Basu’s successor-designate, Buddhadev Bhattacharya, had arrived half-an-hour earlier. But he did not climb the dais, choosing to wait on one of the chairs on the Shahid Minar ground, wet after the weekend’s rains, smoking one cigarette after another. CPM leaders Dipen Ghosh, Shyamal Chakraborty and Rabin Deb hovered around him.

Basu’s car pulled up next to the dais. Dressed in a spotless white dhoti, panjabi and Jawahar coat, Basu got out and climbed up the steps brisk as ever. Dipen Ghosh, editor of CPM mouthpiece Ganashakti, urged the chief minister-designate to follow suit.

As Basu moved towards his seat in the front row, the modest audience burst into a thunderous applause. Bhattacharya initially made his way to the seat next to irrigation minister Debabrata Bandopadhyay, but later sat beside Basu following a request from politburo member Biman Bose and photographers. He spoke to Basu occasionally.

Bhattacharya did not address the audience which included ministers, former ministers and party leaders. Asim Dasgupta, Ashoke Mitra, Satyasadhan Chakraborty, and Samir Putatunda were present.

Rising to speak around 6.15 pm, Basu made it clear the petroleum price hike and the recent floods would be the Left Front’s poll planks in the coming Assembly elections. The rally was organised to protest the rise in prices of petroleum products and the Centre’s “apathy” towards flood-hit West Bengal.

By the time Basu began speaking, it was already dark. The lights around the podium were not enough, so securitymen held a torchlight to his scribbled notes. The chief minister asserted that the Trinamul-BJP combine would not win the 2001 Assembly polls. But he did not once mention his retirement or his successor Bhattacharya. That was left to Left Front chairman Sailen Dasgupta.

Basu was cautious while attacking the Trinamul Congress-BJP combine. “I know this is not an election rally, still I must say something against them because they have betrayed the people of Bengal,” he started.

The chief minister said the Trinamul Congress and the BJP had demanded imposition of Article 356 at a time when the state was devastated by floods.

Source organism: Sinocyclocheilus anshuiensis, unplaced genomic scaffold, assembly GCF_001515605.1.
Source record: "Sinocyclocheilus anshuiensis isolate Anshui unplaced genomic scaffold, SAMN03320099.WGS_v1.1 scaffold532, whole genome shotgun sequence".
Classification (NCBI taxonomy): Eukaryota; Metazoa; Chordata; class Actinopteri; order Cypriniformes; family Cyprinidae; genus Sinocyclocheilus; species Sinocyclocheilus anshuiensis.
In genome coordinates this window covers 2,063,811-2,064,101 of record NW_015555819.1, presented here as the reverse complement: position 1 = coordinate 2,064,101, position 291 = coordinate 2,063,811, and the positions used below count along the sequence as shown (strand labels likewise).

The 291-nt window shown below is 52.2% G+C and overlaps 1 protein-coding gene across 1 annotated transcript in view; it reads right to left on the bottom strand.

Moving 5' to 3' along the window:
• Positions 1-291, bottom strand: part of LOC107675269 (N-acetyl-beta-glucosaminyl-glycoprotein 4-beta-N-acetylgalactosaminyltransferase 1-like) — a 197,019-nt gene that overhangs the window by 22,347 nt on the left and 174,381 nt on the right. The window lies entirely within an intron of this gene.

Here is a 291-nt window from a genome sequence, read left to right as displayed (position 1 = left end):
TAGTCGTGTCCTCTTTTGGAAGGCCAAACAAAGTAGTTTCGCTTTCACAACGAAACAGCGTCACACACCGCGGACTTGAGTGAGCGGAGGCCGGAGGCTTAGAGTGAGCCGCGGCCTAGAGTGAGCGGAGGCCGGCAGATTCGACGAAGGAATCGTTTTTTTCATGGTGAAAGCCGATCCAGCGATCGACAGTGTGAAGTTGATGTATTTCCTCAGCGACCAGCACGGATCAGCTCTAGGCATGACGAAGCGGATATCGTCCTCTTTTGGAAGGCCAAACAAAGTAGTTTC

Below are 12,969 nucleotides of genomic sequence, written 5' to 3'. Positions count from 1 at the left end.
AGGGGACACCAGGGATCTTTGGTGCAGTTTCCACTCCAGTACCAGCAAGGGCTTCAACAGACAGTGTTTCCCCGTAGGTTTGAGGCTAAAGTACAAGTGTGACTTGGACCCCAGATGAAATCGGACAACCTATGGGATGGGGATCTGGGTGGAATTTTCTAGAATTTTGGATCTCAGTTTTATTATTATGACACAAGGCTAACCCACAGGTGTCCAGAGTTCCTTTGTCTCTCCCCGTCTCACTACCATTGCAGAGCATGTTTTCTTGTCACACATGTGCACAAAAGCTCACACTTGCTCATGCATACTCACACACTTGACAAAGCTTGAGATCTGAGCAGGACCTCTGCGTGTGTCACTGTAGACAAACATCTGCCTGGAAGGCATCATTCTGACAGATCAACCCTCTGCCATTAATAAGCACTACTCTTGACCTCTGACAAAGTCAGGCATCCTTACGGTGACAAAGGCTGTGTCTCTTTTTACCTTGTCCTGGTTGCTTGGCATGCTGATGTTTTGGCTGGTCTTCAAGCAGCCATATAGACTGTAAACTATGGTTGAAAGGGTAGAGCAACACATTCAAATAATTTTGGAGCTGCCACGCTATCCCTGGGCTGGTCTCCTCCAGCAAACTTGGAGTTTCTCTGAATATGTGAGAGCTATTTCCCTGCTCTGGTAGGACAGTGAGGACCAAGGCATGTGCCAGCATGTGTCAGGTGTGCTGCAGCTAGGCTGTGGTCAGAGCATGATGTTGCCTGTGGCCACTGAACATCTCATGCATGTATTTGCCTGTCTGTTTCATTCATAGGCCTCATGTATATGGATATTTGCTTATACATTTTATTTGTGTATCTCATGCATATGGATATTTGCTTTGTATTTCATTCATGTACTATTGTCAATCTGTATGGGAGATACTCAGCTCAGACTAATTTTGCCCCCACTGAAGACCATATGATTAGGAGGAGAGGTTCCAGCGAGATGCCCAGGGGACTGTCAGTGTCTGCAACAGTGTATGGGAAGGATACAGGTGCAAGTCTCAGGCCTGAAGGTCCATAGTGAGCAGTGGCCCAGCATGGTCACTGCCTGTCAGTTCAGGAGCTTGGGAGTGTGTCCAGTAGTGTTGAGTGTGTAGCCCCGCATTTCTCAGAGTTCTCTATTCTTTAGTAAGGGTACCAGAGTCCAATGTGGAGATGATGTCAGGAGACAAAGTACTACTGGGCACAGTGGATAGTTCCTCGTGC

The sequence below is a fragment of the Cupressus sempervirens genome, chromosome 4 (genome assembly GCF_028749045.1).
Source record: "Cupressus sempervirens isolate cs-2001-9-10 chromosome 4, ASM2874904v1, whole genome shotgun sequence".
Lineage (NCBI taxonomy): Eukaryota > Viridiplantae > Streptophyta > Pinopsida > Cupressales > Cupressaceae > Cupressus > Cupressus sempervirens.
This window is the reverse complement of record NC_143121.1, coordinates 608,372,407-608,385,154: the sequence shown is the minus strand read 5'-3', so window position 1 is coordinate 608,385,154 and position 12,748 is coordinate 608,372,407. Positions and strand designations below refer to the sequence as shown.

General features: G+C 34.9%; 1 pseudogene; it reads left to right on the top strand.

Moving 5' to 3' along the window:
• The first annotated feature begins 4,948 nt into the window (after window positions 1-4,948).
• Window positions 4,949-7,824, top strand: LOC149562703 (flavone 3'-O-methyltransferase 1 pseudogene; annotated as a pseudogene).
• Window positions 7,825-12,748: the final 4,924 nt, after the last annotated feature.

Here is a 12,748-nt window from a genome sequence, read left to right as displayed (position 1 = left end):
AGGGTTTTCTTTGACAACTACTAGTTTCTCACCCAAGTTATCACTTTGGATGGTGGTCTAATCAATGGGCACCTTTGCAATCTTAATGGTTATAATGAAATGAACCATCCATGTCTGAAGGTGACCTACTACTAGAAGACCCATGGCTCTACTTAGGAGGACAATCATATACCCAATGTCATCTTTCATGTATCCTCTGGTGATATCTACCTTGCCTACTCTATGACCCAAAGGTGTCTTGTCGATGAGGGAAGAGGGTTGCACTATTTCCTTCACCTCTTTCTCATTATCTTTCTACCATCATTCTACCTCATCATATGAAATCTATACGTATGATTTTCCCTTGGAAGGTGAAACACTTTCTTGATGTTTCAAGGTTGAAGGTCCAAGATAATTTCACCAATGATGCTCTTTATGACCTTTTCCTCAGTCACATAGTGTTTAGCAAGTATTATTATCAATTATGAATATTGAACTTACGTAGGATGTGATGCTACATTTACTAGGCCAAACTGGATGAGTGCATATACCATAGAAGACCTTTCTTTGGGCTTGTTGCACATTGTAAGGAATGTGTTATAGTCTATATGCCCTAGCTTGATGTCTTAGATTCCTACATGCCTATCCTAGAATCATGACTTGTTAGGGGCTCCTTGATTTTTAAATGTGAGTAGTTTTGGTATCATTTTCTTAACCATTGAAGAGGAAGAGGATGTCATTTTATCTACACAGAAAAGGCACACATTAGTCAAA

“When the state government was trying hard to rehabilitate people in the nine flood-hit districts, Mamata Banerjee and her men were busy demanding imposition of Article 356,” he said amid loud cheers.

“Mamata Banerjee described the recent flood as man-made at a time when several industrialists, schoolchildren and many organisations came to me to make donations for the flood victims,” he added.

The chief minister also came down heavily on the Centre for demanding Rs 15 crore from the state for using army helicopters and boats to rescue flood victims and distribute relief.

Basu dared Mamata to confront the Centre on the petroleum price rise. Criticising her for enacting “a drama of resignation”, he said the Centre had increased prices of petroleum products four times last year.

Hitting out at the Centre, he said: “The Centre made a bulk oil purchase when the price of petroleum products was comparatively low in the international market. But they are selling the oil at a higher price.”    


 
 
NAIDU JOINS FOODGRAIN CRY 
 
 
FROM G.S. RADHAKRISHNA
 
Hyderabad, Oct. 30: 
Chandrababu Naidu has demanded that concessions granted to Punjab and Haryana in procurement of foodgrain be extended to Andhra Pradesh as well.

The state Cabinet today sought the same excise duty concessions given to the two northern states in procurement of rice, paddy and maize by the Food Corporation of India (FCI). It urged that FCI speed up procurement of rice at a minimum support price at par with Punjab and Haryana. A team of ministers plans to visit Delhi tomorrow to inform the Centre about the suffering of farmers here following overproduction.